Oregon moves to have grand jury testimony recorded
SALEM, Ore. (AP) —
After hearing emotional comments from several lawmakers, the Oregon Legislature passed a bill Friday that will see grand jury testimony recorded for the first time in the state, a move to increase transparency in the justice system.
The House approved the bill Friday by a 34-26 vote, three days after the Senate passed it. Gov. Kate Brown is expected to sign the bill.
The legislation requires grand juries to use audio electronic recording devices. Currently, grand jury notes are handwritten, and often incomplete and unreliable.
"At a time when much of the country is taking action to make the criminal justice system fairer to all, Oregon remains mired by an outmoded practice, and stands as a relic, and a reminder, of an unjust past," said House Majority Leader Jennifer Williamson, a Democrat from Portland.
Before the vote on the expected last day of the 2017 legislative session, Rep. Diego Hernandez, D-Portland, stood up and told his colleagues he would try not to get emotional as he described the death in February of 17-year-old Quanice Hayes. Hayes, who was black, was unarmed and on his knees when he was shot three times by a police officer. A grand jury decided not to criminally charge the officer.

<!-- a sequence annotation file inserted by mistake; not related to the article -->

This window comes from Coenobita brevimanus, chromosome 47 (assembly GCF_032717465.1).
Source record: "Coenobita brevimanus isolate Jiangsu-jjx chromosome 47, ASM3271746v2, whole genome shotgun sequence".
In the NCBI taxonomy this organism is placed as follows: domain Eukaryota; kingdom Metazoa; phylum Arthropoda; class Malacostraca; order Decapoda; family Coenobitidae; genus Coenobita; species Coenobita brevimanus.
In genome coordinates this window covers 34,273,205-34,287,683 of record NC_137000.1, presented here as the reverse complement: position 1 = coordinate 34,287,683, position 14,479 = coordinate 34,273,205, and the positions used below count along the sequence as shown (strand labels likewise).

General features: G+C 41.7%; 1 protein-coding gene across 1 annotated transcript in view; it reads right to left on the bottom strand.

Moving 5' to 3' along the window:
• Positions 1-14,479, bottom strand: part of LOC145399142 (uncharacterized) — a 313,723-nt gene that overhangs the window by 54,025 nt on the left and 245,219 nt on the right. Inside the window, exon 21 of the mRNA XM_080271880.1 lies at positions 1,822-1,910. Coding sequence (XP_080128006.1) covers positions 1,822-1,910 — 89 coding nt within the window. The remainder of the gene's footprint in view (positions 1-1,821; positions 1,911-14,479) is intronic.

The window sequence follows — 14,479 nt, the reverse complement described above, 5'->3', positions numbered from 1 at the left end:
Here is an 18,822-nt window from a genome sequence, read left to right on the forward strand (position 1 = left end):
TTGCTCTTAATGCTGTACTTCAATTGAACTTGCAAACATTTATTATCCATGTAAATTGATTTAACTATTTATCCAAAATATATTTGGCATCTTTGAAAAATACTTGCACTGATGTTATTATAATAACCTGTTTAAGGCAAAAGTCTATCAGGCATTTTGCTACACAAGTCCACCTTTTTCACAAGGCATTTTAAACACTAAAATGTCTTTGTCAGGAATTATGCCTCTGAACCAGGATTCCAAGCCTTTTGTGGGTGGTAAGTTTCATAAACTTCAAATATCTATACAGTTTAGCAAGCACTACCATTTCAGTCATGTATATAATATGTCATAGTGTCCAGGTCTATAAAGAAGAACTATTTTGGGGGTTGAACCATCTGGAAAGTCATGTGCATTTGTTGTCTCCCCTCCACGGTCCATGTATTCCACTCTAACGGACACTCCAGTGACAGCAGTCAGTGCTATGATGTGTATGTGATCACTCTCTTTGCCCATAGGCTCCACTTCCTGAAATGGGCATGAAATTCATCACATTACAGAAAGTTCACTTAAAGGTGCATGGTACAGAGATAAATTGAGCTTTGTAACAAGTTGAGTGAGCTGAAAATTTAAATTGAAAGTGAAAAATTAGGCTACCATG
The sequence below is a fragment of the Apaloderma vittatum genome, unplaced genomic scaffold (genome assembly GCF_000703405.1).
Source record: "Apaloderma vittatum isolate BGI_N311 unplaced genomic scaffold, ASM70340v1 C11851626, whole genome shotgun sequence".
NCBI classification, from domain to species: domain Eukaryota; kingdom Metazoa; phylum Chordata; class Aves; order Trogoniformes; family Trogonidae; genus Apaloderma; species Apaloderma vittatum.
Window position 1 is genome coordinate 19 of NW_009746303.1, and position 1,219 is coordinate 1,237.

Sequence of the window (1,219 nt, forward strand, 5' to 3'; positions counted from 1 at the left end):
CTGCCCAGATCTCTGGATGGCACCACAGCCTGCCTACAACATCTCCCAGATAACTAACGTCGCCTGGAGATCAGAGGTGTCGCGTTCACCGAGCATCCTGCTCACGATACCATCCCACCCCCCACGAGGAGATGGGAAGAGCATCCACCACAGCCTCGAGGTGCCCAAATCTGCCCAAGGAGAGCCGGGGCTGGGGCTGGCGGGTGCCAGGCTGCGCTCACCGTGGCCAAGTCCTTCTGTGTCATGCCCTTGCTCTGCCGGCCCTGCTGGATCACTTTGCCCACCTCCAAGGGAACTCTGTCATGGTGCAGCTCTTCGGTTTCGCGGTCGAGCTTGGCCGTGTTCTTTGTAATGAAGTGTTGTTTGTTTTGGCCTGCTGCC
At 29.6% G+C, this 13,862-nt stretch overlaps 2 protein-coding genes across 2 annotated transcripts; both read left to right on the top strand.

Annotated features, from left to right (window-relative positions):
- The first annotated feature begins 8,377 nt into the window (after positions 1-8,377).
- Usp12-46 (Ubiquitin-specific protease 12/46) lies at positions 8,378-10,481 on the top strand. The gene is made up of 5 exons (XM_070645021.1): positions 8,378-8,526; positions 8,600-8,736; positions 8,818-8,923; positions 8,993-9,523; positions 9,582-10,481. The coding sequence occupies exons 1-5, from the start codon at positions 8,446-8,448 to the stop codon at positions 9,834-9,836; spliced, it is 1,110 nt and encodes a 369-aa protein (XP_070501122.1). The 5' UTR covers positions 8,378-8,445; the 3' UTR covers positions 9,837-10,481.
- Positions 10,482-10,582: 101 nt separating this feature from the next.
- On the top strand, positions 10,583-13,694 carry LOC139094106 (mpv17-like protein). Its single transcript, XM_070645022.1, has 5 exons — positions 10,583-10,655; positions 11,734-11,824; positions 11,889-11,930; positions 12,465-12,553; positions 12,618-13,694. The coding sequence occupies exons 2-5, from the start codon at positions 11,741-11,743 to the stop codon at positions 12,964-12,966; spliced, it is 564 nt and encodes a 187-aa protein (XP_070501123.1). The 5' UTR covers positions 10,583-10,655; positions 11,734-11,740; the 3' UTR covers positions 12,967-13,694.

Hernandez said shootings like that have undermined the faith among people of color in their justice system, and that recordings of grand juries would help restore that confidence. Multnomah County, which surrounds Portland where the shooting occurred, is the only county in Oregon where grand jury proceedings involving police shootings are recorded.
Jodi Hack, a Republican from Salem, tearfully asked her colleagues to vote no on the bill, saying that having audio recordings of victims describing their ordeals possibly being later listened to by the defendant would add even more trauma for the victims.
At least one lawmaker acknowledged that the issue was important, and suggested lawmakers vote no while thinking it through more during a later legislative session.
Williamson responded that legislation of this nature has been in the works for some 35 years. She also said Hack's concern was addressed in the measure, which says a defense attorney may not provide a copy of the audio recording, notes or a transcript of the recording to the defendant.
However, when the defendant is not represented by an attorney, he may request that the court allow a review of the audio recording or the notes of the shorthand reporter. The prosecutor may then ask the court to appoint defense counsel for the limited purpose of checking the audio recording or notes, and set "reasonable conditions" for their review.
Implementation of recordings begins with Deschutes, Multnomah, and Jackson counties on March 1, 2018. All other counties will begin recording on July 1, 2019.